September 14, 2013 at 4:13 pm |
    • truthprevails1

      You may have a place at the political table as a person, it is your belief that doesn't have a place.

      September 14, 2013 at 4:18 pm |
  12. niknak

    How about this deal instead;

    You Christians stop trying to pass off your "faith" as fact.
    And stop trying to force us non believers to go along with it.
    And stop trying to force your beliefs into our secular government, our courts, our medicine, our schools and our bedrooms.

    We atheists, in exchange, will stop coming to this board and mocking your for still believing in Santa Claus.

    Deal?

    Oh, and how about having your various houses of myth start paying their fair share of local property and income taxes.
    We atheists are tired of footing to bill for your deadbeat religions.

    September 14, 2013 at 4:05 pm |
    • Counter

      No deal. Without Christian churches society would collapse under it own weight. You are simply a hater.

      September 14, 2013 at 4:07 pm |
      • Pest

        Totally unsupported assertion

        September 14, 2013 at 4:13 pm |
      • truthprevails1

        You missed the point! He was getting at something called respect, he did not mention doing away with churches just that they should pay taxes.

        September 14, 2013 at 4:16 pm |
        • Counter

          You miss the point. Churches are paid for with after tax dollars and gifts from their congregates. They would be reduced if you had your way. That is your real goal.it will never happen however. You yahoos will always be a minority.

          September 14, 2013 at 4:43 pm |
        • truthprevails1

          No, I don't think churches should be destroyed. You have your right to your place of worship and on a side note, some of those buildings hold some amazing pieces of art within. At the same time, you reside in a Secular country, one that guarantee's everyone the freedom of and from religion. We won't always be the minority, the stats show that...there has been a steady incline in the number of people who admit disbelief, part of that incline is due to the information highway. As with everything, changes takes time and as people gain more knowledge, they tend to change their mind. It seems to me that in 1st World Countries where information travels at the touch of a button, it should be obvious as to what is slowly happening to christianity...it will eventually fade, just as a great many other belief systems have before it.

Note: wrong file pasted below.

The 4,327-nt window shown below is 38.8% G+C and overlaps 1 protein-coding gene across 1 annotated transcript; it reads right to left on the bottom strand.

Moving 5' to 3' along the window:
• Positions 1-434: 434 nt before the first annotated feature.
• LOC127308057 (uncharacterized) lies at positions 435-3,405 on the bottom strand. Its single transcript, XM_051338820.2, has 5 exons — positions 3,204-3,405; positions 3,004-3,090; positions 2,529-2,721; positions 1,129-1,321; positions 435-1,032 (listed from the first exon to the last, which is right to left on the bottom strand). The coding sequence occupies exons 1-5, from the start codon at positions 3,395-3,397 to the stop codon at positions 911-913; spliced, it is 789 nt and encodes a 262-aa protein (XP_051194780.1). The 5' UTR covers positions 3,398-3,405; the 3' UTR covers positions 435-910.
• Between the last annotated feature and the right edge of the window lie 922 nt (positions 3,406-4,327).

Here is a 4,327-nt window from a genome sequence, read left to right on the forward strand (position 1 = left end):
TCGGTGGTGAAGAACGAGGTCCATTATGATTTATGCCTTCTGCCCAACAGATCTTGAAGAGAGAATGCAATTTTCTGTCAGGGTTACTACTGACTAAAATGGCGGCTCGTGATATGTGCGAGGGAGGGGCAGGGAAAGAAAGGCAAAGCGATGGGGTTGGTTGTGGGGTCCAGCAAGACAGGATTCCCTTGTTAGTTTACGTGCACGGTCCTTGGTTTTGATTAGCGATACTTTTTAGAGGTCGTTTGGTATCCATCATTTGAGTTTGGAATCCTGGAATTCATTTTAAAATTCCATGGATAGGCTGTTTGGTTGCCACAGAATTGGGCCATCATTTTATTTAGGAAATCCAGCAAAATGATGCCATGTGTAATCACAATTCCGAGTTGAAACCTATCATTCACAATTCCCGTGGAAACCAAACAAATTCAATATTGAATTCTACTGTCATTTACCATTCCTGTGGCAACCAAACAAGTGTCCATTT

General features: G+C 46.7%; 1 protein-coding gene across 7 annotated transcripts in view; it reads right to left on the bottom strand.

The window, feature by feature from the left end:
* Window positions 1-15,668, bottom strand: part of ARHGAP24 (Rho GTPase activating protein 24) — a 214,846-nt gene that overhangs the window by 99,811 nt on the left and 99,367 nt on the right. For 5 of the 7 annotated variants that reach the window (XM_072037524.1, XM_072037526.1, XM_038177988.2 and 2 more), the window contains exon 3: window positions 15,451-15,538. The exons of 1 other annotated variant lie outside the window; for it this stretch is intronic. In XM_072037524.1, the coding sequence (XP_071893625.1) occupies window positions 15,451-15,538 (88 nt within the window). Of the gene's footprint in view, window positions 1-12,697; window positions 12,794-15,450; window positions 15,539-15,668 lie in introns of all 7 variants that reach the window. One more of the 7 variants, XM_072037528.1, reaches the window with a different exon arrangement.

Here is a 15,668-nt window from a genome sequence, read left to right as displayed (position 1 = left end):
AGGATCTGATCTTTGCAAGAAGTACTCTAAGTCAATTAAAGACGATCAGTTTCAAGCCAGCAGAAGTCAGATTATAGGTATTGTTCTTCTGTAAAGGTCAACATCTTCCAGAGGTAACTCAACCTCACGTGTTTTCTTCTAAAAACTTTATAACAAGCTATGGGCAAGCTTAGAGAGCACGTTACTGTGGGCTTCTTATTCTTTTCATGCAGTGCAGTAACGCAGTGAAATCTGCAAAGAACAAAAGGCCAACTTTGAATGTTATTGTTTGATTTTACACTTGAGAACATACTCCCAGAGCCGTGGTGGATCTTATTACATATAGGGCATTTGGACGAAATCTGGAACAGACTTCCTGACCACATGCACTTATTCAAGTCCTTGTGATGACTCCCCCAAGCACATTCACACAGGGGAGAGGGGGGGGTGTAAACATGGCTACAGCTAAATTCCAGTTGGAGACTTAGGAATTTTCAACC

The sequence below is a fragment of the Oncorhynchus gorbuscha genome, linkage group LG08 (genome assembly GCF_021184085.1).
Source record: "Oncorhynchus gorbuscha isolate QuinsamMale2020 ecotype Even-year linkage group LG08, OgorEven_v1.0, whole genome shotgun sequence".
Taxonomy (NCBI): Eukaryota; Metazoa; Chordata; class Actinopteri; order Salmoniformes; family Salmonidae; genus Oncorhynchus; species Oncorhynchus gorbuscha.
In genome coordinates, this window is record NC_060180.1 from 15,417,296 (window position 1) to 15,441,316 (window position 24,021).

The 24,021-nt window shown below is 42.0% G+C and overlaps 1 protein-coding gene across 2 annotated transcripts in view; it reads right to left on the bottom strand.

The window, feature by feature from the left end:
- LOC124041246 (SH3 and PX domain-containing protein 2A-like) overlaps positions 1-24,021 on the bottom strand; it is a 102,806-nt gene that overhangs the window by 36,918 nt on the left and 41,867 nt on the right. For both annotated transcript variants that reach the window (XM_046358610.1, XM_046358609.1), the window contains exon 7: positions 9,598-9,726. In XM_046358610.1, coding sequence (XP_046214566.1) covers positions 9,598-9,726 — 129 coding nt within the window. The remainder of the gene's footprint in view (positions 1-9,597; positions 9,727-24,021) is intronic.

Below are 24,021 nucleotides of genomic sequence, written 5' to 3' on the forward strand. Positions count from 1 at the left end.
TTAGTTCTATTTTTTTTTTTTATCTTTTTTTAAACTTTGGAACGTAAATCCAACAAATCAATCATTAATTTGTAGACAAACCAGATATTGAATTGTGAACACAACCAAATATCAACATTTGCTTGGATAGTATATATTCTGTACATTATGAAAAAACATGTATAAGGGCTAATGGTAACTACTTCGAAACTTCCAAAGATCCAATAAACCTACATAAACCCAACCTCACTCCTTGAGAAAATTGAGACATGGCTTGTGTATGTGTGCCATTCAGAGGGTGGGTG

September 14, 2013 at 5:30 pm |
      • Robert

        Man does not need religion. How about this; we have allowed religion to be an integral part of society for a thousand years lets get equal time and not allow religion to participate in government for just half that time and lets see. The last thousand years have been a slaughter and planet destroying binge. Give us atheists a chance to turn it around.

        September 14, 2013 at 10:45 pm |
    • Marco

      AMEN!

      September 14, 2013 at 4:12 pm |
    • tcyp11

      How about you stop trying to pass off your non-belief as fact.
      And stop trying to force us believers to go along with it.
      And stop trying to force your non-beliefs into our governments, our courts, our medicine, our schools, and our bedrooms.

      And we Christians, in exchange, will stop coming to this board and defending our faith.

      Deal?

      Oh and how about you stop shoving your immoral and "hey do whatever pleases you no matter who it effects" lifestyle down our throats, our schools, our government, our television and our music.
      We Christian are tired of having to explain to our kids that that is not an acceptable way to live.

      September 14, 2013 at 4:20 pm |
  13. Ken

    Richard Dawkins' comments sound as if they are coming from a survivor of abuse and in no way are associated with his lack of belief in a god. Am I missing something?

    Post script: I do think his words sound as if he 'survived' his ordeal. By minimizing it in this fashion, he is asserting that it in no way impacted who he became.

    September 14, 2013 at 4:03 pm |
  14. Odo

    I'd rather strike a deal that begins with the Christians stopping their push to legislate their chosen beliefs on the rest of us, and allowing us the freedom to live our lives as we wish.

    September 14, 2013 at 3:57 pm |
    • Christian

      After you

      September 14, 2013 at 4:01 pm |
      • Carl

        Right, because your clever attempt at rhetoric totally isn't invalidated by the fact that atheists don't go around forcing people to have abortions or get married to gays.